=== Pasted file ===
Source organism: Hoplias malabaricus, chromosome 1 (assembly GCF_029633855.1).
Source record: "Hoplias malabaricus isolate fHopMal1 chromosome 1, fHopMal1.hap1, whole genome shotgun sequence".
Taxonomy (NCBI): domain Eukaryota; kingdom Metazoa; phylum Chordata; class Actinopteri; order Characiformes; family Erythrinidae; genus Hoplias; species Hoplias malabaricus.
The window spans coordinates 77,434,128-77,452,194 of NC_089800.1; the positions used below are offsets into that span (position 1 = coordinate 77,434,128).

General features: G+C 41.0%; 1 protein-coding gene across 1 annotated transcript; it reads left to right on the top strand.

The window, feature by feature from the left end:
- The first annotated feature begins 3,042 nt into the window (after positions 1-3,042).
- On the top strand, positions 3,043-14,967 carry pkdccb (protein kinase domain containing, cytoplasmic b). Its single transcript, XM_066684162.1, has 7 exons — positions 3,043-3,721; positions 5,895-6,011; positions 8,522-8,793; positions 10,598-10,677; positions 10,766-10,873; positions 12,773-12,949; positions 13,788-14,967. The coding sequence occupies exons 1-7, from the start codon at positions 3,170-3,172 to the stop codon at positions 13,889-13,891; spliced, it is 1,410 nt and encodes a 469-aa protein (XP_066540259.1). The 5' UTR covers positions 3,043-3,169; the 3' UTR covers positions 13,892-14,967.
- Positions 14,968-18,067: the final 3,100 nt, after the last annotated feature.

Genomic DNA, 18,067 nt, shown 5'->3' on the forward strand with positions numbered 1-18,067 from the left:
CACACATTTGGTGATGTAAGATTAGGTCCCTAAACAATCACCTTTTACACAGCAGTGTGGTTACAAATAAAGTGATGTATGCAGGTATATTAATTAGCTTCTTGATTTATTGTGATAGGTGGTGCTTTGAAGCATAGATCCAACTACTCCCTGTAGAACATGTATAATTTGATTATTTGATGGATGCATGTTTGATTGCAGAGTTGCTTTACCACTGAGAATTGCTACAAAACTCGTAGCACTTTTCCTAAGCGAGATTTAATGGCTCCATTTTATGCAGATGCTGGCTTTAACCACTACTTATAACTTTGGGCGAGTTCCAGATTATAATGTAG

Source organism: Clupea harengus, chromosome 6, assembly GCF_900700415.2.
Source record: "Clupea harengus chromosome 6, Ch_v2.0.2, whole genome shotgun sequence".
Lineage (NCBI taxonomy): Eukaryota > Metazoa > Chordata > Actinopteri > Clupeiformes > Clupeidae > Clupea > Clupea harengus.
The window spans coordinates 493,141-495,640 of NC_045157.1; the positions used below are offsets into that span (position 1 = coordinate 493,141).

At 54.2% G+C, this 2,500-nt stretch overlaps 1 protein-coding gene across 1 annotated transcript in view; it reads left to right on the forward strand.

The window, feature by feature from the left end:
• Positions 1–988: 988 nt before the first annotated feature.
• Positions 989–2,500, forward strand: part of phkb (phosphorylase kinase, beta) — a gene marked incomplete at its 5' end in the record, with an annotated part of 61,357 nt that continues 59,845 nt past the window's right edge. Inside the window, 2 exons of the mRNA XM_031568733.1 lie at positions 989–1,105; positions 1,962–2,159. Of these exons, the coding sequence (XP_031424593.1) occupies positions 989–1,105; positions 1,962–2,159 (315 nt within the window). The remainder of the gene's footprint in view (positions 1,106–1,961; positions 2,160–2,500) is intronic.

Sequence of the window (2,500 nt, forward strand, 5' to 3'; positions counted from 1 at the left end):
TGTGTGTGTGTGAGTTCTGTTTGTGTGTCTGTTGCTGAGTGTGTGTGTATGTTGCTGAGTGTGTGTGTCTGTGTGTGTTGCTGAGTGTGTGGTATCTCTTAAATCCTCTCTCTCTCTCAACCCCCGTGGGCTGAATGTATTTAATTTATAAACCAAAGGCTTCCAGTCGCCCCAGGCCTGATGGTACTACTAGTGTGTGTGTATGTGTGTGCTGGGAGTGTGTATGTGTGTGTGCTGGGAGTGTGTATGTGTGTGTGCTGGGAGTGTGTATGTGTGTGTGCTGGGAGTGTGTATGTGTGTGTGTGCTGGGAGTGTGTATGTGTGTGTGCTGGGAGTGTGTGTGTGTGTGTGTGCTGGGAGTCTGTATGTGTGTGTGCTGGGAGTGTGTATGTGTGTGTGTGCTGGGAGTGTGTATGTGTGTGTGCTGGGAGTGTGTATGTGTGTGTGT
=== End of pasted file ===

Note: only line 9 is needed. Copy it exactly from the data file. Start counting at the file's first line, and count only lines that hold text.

- Positions 14,968-18,067: the final 3,100 nt, after the last annotated feature.